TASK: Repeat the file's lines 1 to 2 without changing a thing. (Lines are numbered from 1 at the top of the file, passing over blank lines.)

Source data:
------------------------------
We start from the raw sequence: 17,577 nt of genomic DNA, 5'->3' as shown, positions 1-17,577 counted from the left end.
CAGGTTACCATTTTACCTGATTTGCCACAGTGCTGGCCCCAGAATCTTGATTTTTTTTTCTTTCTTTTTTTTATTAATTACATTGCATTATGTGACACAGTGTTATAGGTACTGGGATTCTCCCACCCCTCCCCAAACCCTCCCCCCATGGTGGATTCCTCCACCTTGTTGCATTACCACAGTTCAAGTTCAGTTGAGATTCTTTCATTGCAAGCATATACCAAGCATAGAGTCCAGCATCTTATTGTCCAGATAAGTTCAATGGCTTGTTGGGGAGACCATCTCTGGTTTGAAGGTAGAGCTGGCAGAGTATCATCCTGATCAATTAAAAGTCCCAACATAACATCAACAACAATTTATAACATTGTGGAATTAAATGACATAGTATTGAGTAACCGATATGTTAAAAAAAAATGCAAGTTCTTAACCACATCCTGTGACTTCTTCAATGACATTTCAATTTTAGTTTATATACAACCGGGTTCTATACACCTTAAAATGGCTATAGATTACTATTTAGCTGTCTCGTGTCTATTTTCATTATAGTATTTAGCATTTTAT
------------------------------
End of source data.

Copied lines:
We start from the raw sequence: 17,577 nt of genomic DNA, 5'->3' as shown, positions 1-17,577 counted from the left end.
CAGGTTACCATTTTACCTGATTTGCCACAGTGCTGGCCCCAGAATCTTGATTTTTTTTTCTTTCTTTTTTTTATTAATTACATTGCATTATGTGACACAGTGTTATAGGTACTGGGATTCTCCCACCCCTCCCCAAACCCTCCCCCCATGGTGGATTCCTCCACCTTGTTGCATTACCACAGTTCAAGTTCAGTTGAGATTCTTTCATTGCAAGCATATACCAAGCATAGAGTCCAGCATCTTATTGTCCAGATAAGTTCAATGGCTTGTTGGGGAGACCATCTCTGGTTTGAAGGTAGAGCTGGCAGAGTATCATCCTGATCAATTAAAAGTCCCAACATAACATCAACAACAATTTATAACATTGTGGAATTAAATGACATAGTATTGAGTAACCGATATGTTAAAAAAAAATGCAAGTTCTTAACCACATCCTGTGACTTCTTCAATGACATTTCAATTTTAGTTTATATACAACCGGGTTCTATACACCTTAAAATGGCTATAGATTACTATTTAGCTGTCTCGTGTCTATTTTCATTATAGTATTTAGCATTTTAT